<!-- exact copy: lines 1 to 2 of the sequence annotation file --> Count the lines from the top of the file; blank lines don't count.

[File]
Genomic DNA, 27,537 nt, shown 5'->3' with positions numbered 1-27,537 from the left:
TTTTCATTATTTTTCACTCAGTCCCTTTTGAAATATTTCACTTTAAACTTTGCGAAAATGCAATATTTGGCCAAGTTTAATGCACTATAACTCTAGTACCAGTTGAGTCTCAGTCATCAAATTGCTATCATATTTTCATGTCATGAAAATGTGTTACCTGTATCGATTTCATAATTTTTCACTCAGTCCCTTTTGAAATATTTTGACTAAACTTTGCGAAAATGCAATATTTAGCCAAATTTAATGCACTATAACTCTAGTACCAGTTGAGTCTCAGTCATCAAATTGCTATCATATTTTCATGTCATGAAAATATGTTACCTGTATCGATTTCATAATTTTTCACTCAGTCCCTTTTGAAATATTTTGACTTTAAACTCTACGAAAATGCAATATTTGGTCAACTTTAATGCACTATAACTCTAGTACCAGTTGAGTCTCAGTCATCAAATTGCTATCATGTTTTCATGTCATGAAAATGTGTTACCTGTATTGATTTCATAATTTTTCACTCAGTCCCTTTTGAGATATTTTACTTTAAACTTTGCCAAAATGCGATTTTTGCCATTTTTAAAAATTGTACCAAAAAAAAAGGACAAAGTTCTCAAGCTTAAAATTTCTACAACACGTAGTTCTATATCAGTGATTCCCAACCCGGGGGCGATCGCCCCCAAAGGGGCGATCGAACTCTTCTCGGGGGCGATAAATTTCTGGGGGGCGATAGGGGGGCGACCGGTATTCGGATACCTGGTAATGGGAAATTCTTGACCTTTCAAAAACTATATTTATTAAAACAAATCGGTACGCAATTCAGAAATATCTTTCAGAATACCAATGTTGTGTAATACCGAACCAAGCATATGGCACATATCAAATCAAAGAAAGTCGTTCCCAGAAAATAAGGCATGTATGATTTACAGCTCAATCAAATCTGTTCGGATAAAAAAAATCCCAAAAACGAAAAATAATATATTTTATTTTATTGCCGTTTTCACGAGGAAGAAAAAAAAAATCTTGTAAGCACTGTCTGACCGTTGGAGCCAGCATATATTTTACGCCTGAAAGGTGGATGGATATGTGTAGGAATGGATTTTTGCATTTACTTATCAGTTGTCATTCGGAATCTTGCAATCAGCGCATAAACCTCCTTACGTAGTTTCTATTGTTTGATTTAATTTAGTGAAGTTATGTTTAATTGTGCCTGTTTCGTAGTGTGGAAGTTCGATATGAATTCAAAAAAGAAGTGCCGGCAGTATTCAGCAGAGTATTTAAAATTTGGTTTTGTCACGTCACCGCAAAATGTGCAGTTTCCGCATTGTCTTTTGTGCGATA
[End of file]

Genomic DNA, 27,537 nt, shown 5'->3' with positions numbered 1-27,537 from the left:
TTTTCATTATTTTTCACTCAGTCCCTTTTGAAATATTTCACTTTAAACTTTGCGAAAATGCAATATTTGGCCAAGTTTAATGCACTATAACTCTAGTACCAGTTGAGTCTCAGTCATCAAATTGCTATCATATTTTCATGTCATGAAAATGTGTTACCTGTATCGATTTCATAATTTTTCACTCAGTCCCTTTTGAAATATTTTGACTAAACTTTGCGAAAATGCAATATTTAGCCAAATTTAATGCACTATAACTCTAGTACCAGTTGAGTCTCAGTCATCAAATTGCTATCATATTTTCATGTCATGAAAATATGTTACCTGTATCGATTTCATAATTTTTCACTCAGTCCCTTTTGAAATATTTTGACTTTAAACTCTACGAAAATGCAATATTTGGTCAACTTTAATGCACTATAACTCTAGTACCAGTTGAGTCTCAGTCATCAAATTGCTATCATGTTTTCATGTCATGAAAATGTGTTACCTGTATTGATTTCATAATTTTTCACTCAGTCCCTTTTGAGATATTTTACTTTAAACTTTGCCAAAATGCGATTTTTGCCATTTTTAAAAATTGTACCAAAAAAAAAGGACAAAGTTCTCAAGCTTAAAATTTCTACAACACGTAGTTCTATATCAGTGATTCCCAACCCGGGGGCGATCGCCCCCAAAGGGGCGATCGAACTCTTCTCGGGGGCGATAAATTTCTGGGGGGCGATAGGGGGGCGACCGGTATTCGGATACCTGGTAATGGGAAATTCTTGACCTTTCAAAAACTATATTTATTAAAACAAATCGGTACGCAATTCAGAAATATCTTTCAGAATACCAATGTTGTGTAATACCGAACCAAGCATATGGCACATATCAAATCAAAGAAAGTCGTTCCCAGAAAATAAGGCATGTATGATTTACAGCTCAATCAAATCTGTTCGGATAAAAAAAATCCCAAAAACGAAAAATAATATATTTTATTTTATTGCCGTTTTCACGAGGAAGAAAAAAAAAATCTTGTAAGCACTGTCTGACCGTTGGAGCCAGCATATATTTTACGCCTGAAAGGTGGATGGATATGTGTAGGAATGGATTTTTGCATTTACTTATCAGTTGTCATTCGGAATCTTGCAATCAGCGCATAAACCTCCTTACGTAGTTTCTATTGTTTGATTTAATTTAGTGAAGTTATGTTTAATTGTGCCTGTTTCGTAGTGTGGAAGTTCGATATGAATTCAAAAAAGAAGTGCCGGCAGTATTCAGCAGAGTATTTAAAATTTGGTTTTGTCACGTCACCGCAAAATGTGCAGTTTCCGCATTGTCTTTTGTGCGATA